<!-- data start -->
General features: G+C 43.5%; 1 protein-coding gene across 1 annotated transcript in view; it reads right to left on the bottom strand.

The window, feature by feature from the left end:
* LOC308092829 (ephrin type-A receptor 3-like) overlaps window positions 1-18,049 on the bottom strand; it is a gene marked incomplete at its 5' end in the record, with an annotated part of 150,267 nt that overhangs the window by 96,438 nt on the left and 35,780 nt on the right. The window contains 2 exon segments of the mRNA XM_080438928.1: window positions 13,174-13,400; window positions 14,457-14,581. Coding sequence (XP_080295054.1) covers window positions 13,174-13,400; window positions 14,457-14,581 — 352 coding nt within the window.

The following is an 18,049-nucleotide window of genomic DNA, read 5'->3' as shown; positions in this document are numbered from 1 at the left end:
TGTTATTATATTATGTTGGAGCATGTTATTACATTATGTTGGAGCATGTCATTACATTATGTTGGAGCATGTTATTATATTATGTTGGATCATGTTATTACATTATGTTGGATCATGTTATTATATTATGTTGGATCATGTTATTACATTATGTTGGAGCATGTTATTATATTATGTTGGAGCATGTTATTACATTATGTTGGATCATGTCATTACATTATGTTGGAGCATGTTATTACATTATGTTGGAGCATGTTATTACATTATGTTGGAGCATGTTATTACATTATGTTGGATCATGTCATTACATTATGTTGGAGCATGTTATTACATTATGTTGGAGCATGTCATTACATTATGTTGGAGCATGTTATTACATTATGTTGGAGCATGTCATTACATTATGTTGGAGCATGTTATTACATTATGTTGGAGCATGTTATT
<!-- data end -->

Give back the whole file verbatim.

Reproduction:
General features: G+C 43.5%; 1 protein-coding gene across 1 annotated transcript in view; it reads right to left on the bottom strand.

The window, feature by feature from the left end:
* LOC308092829 (ephrin type-A receptor 3-like) overlaps window positions 1-18,049 on the bottom strand; it is a gene marked incomplete at its 5' end in the record, with an annotated part of 150,267 nt that overhangs the window by 96,438 nt on the left and 35,780 nt on the right. The window contains 2 exon segments of the mRNA XM_080438928.1: window positions 13,174-13,400; window positions 14,457-14,581. Coding sequence (XP_080295054.1) covers window positions 13,174-13,400; window positions 14,457-14,581 — 352 coding nt within the window.

The following is an 18,049-nucleotide window of genomic DNA, read 5'->3' as shown; positions in this document are numbered from 1 at the left end:
TGTTATTATATTATGTTGGAGCATGTTATTACATTATGTTGGAGCATGTCATTACATTATGTTGGAGCATGTTATTATATTATGTTGGATCATGTTATTACATTATGTTGGATCATGTTATTATATTATGTTGGATCATGTTATTACATTATGTTGGAGCATGTTATTATATTATGTTGGAGCATGTTATTACATTATGTTGGATCATGTCATTACATTATGTTGGAGCATGTTATTACATTATGTTGGAGCATGTTATTACATTATGTTGGAGCATGTTATTACATTATGTTGGATCATGTCATTACATTATGTTGGAGCATGTTATTACATTATGTTGGAGCATGTCATTACATTATGTTGGAGCATGTTATTACATTATGTTGGAGCATGTCATTACATTATGTTGGAGCATGTTATTACATTATGTTGGAGCATGTTATT